The Instigator
Pro (for)
6 Points
The Contender
Con (against)
0 Points

Moral Relativism (Pro) vs. Divine Command Theory (Con)

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Voting Style: Open Point System: 7 Point
Started: 12/4/2014 Category: Philosophy
Updated: 1 year ago Status: Post Voting Period
Viewed: 841 times Debate No: 66359
Debate Rounds (5)
Comments (4)
Votes (1)





Moral Relativism - "[that] the truth or justification of moral judgments is not absolute, but relative to some group of persons" [1]

Divine Command Theory - "human beings require a special divine assistance in their ordinary cognitive activities [of discerning moral behavior]" [2]



First round is for acceptance.


I accept the debate and will be arguing in favor of Divine Command Theory. Pro wasn't very specific in his first round, so I'm assuming we'll be debating which one is the correct theory of ethics. Pro will have to defend why moral relativism is true, and I will have to defend the proposition that Divine Command Theory is true.

I look forward to Pro's opening argument.
Debate Round No. 1


Morality - "a code of conduct that, given specified conditions, would be put forward by all rational persons" [1]

God - "a maximally great [entity] that would be omnipresent, omnipotent, omniscient, and all good" [2]

Contention One: Hume's Is/Ought Gap

David Hume was an 18th century British enlightenment philosopher who is credited for many important ideas in philosophy, including his Is/Ought Gap. Hume writes the following:

“Reason is the discovery of truth or falshood. Truth or falshood consists in an agreement or disagreement either to the real relations of ideas, or to the real existence and matter of fact. Whatever, therefore, is not susceptible of this agreement or disagreement, is incapable of being true or false, and can never be an object of our reason. Now ‘tis evident our passions, volitions, and actions, are not susceptible of any such agreement or disagreement; being original facts and realities, compleat in themselves, and implying no reference to other passions, volitions, and actions. ‘Tis impossible, therefore, they can be pronounc’d either true or false, and be either contrary or conformable to reason.”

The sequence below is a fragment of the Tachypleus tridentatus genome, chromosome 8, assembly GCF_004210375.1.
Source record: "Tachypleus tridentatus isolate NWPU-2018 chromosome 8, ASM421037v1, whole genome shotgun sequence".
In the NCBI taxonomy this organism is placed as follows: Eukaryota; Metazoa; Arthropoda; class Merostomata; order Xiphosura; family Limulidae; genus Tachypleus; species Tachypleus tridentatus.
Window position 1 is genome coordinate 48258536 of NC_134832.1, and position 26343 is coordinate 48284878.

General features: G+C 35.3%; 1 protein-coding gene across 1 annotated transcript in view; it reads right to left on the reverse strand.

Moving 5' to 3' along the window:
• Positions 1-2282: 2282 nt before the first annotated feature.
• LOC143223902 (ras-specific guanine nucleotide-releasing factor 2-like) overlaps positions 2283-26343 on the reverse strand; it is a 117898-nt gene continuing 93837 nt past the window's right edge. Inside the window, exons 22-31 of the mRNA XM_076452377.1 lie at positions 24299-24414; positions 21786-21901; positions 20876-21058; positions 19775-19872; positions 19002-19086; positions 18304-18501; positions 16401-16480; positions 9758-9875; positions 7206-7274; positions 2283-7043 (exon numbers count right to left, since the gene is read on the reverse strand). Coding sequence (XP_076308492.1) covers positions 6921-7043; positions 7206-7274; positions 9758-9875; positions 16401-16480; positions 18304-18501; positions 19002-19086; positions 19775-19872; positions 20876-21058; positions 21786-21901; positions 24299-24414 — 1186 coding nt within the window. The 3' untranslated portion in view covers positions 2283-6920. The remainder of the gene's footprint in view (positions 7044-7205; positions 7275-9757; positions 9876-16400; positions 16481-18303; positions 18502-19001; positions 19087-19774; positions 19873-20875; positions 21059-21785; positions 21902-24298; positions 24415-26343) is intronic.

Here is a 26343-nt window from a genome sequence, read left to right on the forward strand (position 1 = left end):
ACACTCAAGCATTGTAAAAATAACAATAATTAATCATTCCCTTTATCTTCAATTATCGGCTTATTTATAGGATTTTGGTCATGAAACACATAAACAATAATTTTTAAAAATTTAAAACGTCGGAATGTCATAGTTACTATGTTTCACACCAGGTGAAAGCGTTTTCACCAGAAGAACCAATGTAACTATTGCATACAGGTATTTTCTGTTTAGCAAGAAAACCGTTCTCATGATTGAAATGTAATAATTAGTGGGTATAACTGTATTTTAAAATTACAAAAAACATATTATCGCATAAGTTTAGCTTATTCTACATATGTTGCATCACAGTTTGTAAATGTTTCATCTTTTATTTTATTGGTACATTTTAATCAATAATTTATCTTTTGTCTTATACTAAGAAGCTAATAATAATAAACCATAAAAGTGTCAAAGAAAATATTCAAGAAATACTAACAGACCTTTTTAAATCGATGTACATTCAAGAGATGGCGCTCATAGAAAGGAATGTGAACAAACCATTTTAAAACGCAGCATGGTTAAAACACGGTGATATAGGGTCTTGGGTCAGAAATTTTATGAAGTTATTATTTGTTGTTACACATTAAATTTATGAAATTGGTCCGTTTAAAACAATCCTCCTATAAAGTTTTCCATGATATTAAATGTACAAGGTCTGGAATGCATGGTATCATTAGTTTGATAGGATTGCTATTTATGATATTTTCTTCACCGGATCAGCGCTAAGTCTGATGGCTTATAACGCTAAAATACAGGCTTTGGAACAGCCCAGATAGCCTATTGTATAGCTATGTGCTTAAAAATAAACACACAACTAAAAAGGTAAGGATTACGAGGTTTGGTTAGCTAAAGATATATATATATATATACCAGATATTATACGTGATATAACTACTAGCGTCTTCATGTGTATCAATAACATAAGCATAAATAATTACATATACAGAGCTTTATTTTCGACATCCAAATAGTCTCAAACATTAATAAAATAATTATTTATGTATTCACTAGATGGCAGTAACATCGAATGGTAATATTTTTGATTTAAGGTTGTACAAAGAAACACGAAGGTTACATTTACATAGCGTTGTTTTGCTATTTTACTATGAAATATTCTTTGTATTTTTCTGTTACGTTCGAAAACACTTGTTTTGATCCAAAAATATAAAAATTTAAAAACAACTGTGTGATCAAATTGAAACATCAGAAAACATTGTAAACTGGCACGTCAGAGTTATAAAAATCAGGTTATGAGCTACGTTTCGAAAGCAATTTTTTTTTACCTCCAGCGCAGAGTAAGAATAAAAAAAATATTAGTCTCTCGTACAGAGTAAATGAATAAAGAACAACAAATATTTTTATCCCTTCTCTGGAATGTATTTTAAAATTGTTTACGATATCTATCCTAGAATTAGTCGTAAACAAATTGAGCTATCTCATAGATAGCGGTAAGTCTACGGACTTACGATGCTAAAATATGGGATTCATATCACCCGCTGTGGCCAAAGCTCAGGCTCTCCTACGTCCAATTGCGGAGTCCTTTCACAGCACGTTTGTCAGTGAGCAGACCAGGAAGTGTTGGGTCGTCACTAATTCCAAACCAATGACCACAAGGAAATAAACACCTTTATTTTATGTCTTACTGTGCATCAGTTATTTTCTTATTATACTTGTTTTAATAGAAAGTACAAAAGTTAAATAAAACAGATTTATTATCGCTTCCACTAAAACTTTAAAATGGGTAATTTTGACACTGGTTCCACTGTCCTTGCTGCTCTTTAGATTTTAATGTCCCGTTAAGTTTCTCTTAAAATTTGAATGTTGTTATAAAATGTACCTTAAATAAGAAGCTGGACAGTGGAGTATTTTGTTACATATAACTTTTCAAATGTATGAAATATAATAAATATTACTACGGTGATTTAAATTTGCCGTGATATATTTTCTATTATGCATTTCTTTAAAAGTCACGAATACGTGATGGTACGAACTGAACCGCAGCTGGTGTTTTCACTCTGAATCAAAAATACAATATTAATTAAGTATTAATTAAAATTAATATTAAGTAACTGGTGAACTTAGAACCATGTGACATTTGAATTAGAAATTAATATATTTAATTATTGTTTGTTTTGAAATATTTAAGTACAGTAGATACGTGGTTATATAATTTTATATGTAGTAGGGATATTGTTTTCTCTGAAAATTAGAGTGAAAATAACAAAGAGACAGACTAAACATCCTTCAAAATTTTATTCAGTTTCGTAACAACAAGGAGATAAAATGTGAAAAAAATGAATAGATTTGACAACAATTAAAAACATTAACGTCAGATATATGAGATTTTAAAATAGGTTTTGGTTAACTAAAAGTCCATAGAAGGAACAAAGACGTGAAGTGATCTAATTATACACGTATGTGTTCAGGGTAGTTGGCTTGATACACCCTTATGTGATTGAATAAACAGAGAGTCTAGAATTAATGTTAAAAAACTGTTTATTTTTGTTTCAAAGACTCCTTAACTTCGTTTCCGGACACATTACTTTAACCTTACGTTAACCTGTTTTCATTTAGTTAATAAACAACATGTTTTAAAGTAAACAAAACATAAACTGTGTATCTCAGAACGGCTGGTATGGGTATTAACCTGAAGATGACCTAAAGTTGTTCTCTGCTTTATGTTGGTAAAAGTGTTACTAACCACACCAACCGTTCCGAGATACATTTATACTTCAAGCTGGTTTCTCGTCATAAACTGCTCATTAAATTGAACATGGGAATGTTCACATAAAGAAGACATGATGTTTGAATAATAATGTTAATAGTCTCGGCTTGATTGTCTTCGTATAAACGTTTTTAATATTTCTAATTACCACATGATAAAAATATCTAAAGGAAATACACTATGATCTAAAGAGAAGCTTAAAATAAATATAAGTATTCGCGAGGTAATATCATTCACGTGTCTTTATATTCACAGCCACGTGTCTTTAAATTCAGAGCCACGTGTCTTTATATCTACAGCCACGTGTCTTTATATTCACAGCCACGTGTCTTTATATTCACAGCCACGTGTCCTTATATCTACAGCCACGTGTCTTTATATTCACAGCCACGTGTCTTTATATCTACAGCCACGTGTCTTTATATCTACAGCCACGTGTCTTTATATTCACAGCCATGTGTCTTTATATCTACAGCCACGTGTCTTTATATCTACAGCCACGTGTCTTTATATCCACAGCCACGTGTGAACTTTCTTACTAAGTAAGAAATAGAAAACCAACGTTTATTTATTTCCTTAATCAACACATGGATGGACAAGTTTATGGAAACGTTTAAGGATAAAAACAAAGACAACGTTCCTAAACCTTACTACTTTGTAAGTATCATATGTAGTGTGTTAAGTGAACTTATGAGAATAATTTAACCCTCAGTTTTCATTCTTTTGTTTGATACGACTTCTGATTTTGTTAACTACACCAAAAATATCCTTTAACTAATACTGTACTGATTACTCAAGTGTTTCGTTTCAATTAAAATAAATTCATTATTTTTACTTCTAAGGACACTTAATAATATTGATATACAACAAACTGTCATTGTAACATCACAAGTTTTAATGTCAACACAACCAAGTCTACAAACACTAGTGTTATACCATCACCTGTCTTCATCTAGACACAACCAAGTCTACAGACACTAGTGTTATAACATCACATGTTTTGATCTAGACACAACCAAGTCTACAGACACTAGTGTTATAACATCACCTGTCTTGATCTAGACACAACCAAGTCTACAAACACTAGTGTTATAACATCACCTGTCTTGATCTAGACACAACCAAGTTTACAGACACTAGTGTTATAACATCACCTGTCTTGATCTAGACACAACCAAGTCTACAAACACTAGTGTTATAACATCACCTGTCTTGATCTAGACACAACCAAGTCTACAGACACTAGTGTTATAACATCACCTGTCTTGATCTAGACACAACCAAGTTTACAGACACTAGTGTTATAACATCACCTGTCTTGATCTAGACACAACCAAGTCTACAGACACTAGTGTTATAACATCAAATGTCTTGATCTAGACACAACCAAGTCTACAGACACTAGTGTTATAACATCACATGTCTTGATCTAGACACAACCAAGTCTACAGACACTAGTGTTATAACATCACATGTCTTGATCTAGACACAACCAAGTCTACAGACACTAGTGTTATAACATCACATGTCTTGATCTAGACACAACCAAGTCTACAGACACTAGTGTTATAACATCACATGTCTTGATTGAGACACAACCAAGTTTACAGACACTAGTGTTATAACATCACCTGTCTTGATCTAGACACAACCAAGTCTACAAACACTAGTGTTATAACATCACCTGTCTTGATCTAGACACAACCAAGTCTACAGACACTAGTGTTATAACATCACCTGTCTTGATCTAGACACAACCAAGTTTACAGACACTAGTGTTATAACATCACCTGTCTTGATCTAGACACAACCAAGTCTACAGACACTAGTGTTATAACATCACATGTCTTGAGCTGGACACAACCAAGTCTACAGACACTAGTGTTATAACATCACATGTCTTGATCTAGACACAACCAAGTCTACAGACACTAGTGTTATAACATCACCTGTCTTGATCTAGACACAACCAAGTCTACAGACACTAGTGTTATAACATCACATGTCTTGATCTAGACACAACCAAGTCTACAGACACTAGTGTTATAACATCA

What Hume is saying here is that statements about observable follow an "is" form. Data is described using "is", observations are described using "is" logical axioms, etc. But when we make statements about our perceptions of morality, we follow a different form. We instead say "ought", we say that a person ought or ought not do something in a certain situation. However, we cannot observe "ought" statements. When we look at a rock to observe its color, for example, we do not say "The rock ought to be grey", we instead say "The rock is grey". This is an important distinction, because it means that rationally, as we base the vast majority of our knowledge upon observation, we cannot deduce moral axioms from observation, as non-moral facts cannot reduce to moral ones. Therefore, a fundamental gap in our knowledge exists between what we know about our world and what we believe to be moral.

This gap creates a great inability to make statements about what is moral and what is not moral, as our ability to do this is dependent on a supposed understanding of what it means for something to be moral. Where we believe to derive our definition of morality from is in fact not based at all on observation or deduction.

Contention Two: Origins of Morality

The ideas of right and wrong seem almost embedded into our heads, as if we can simply call upon them using our inuition to solve all of the problems that we need to regarding morality. But fundamentally, these chemical impulses in our brains have been coded into us by natural selection. Many of the actions that we consider to be immoral we only consider immoral because they are toxic to our own chances of survival. For example, if a species evolved that released dopamine every time they killed one of their own members, they would be rewarded for destroying their own species, and that species would quickly die out. But in surviving species, one common trend is a bad feeling about killing on of your own, leading a species that is more protective of its own survival. Thus, species that feel bad about killing their own kind survive more than species that feel good about it. Other examples appear in nature as well. One would be volunteering. As humans, we understand that volunteering is morally good. But why would we think this? How does evolution lead to pleasure in volunteering? Len Fisher describes an important situation like this: